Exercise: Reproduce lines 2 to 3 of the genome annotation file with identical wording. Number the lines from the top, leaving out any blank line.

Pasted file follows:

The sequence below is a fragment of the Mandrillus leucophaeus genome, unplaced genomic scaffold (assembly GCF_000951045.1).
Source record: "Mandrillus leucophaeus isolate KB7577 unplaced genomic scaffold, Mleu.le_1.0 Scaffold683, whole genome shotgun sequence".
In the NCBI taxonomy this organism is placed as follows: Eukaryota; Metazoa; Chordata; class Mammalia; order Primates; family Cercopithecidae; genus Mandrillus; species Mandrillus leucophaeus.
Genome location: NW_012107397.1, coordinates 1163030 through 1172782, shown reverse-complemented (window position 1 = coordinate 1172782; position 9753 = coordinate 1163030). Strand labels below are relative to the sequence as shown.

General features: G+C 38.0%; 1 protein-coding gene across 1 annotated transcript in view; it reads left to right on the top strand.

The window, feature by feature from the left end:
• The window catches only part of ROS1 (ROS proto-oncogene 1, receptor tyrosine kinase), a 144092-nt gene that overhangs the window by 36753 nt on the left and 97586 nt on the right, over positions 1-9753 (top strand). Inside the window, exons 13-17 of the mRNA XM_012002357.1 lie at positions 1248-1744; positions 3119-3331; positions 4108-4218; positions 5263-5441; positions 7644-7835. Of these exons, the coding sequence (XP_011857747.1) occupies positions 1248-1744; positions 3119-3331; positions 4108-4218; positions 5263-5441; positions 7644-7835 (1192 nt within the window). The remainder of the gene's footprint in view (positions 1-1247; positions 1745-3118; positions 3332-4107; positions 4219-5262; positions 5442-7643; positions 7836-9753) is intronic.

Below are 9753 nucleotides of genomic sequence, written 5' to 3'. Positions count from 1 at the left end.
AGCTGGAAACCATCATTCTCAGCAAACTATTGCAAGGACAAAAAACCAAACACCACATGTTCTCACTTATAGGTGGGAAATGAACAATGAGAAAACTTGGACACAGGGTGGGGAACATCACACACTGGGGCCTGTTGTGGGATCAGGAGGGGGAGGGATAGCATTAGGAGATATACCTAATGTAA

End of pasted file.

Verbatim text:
Source record: "Mandrillus leucophaeus isolate KB7577 unplaced genomic scaffold, Mleu.le_1.0 Scaffold683, whole genome shotgun sequence".
In the NCBI taxonomy this organism is placed as follows: Eukaryota; Metazoa; Chordata; class Mammalia; order Primates; family Cercopithecidae; genus Mandrillus; species Mandrillus leucophaeus.